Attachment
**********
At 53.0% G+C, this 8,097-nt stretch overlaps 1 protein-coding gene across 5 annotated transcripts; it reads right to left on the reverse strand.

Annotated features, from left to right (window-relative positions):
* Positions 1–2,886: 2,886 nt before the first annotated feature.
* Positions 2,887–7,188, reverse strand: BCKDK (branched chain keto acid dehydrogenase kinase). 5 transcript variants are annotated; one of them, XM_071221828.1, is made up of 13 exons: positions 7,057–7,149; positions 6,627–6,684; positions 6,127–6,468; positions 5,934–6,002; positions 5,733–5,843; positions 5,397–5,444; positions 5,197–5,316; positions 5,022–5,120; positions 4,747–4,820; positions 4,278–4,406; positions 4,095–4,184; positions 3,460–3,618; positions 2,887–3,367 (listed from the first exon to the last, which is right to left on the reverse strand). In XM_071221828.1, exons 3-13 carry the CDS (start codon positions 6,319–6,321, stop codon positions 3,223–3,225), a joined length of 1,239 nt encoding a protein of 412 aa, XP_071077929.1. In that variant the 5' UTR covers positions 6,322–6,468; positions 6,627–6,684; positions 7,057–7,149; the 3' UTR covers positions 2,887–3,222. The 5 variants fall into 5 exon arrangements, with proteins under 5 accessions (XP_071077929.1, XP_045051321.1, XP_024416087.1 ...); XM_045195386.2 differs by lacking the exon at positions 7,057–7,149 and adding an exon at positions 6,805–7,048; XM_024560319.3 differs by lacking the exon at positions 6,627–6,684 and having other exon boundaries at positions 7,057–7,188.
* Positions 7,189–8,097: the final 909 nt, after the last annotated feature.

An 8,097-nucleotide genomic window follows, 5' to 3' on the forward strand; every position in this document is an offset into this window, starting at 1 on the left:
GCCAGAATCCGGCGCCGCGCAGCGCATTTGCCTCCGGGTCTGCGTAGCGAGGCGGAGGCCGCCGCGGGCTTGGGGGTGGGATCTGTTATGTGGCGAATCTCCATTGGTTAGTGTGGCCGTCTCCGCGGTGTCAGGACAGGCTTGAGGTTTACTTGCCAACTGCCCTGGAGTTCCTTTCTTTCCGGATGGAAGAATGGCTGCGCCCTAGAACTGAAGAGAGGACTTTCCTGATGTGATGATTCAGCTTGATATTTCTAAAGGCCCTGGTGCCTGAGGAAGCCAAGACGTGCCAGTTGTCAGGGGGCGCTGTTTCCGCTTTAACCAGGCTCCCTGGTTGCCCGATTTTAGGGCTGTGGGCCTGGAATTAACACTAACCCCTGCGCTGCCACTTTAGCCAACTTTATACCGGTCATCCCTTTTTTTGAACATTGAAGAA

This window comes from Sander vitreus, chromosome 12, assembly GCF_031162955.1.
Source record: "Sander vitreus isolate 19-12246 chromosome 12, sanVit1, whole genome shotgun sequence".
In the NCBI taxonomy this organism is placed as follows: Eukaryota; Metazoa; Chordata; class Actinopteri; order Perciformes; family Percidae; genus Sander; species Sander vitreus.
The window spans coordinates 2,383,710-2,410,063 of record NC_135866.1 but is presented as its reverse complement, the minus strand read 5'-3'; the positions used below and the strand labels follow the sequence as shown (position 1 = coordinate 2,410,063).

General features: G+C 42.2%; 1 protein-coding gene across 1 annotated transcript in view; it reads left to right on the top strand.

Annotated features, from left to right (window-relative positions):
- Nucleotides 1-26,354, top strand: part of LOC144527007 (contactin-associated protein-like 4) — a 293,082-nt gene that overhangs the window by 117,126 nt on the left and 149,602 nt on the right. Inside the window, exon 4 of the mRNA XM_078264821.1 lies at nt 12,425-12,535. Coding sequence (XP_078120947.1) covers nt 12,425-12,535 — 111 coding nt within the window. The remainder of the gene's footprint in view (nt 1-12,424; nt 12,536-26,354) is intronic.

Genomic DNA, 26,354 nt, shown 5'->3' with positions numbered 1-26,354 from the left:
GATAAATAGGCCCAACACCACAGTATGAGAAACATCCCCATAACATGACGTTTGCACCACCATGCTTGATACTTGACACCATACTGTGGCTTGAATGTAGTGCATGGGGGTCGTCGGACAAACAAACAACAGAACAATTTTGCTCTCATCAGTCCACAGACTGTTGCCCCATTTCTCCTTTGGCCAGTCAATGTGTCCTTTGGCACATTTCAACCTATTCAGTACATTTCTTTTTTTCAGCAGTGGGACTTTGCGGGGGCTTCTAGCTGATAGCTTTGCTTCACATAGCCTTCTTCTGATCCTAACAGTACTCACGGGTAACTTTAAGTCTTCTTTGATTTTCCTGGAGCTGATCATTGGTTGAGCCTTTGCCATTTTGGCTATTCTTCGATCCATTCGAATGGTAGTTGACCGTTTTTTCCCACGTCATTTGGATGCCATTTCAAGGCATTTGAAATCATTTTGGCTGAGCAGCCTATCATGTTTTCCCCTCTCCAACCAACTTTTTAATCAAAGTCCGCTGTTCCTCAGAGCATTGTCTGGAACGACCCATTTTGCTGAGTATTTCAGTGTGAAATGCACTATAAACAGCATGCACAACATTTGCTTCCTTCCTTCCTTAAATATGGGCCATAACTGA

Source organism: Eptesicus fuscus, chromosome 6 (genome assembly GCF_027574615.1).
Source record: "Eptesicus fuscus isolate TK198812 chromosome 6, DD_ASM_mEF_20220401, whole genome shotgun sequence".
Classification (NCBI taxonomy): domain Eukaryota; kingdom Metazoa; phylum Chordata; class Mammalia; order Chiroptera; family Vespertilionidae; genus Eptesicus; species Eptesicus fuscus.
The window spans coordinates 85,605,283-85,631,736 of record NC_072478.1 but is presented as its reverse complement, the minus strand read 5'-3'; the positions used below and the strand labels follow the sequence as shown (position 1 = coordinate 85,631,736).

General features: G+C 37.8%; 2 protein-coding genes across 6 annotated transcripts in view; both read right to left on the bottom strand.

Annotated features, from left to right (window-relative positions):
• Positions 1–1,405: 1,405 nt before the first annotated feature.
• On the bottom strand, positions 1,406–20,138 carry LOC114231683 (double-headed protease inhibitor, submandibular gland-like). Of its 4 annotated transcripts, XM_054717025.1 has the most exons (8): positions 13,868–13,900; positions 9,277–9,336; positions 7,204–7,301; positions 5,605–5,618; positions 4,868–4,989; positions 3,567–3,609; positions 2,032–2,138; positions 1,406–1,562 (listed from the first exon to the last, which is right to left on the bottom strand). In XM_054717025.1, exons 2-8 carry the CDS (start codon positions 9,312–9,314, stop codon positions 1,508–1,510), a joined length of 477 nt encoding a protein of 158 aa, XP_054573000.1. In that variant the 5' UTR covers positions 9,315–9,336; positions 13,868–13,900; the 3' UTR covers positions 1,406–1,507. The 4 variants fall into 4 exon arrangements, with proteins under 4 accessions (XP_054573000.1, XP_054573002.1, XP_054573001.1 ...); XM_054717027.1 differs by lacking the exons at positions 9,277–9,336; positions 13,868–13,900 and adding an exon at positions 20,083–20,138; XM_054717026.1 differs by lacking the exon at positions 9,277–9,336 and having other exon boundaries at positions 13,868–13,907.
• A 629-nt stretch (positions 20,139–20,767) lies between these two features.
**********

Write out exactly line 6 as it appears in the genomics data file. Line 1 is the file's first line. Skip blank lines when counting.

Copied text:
An 8,097-nucleotide genomic window follows, 5' to 3' on the forward strand; every position in this document is an offset into this window, starting at 1 on the left: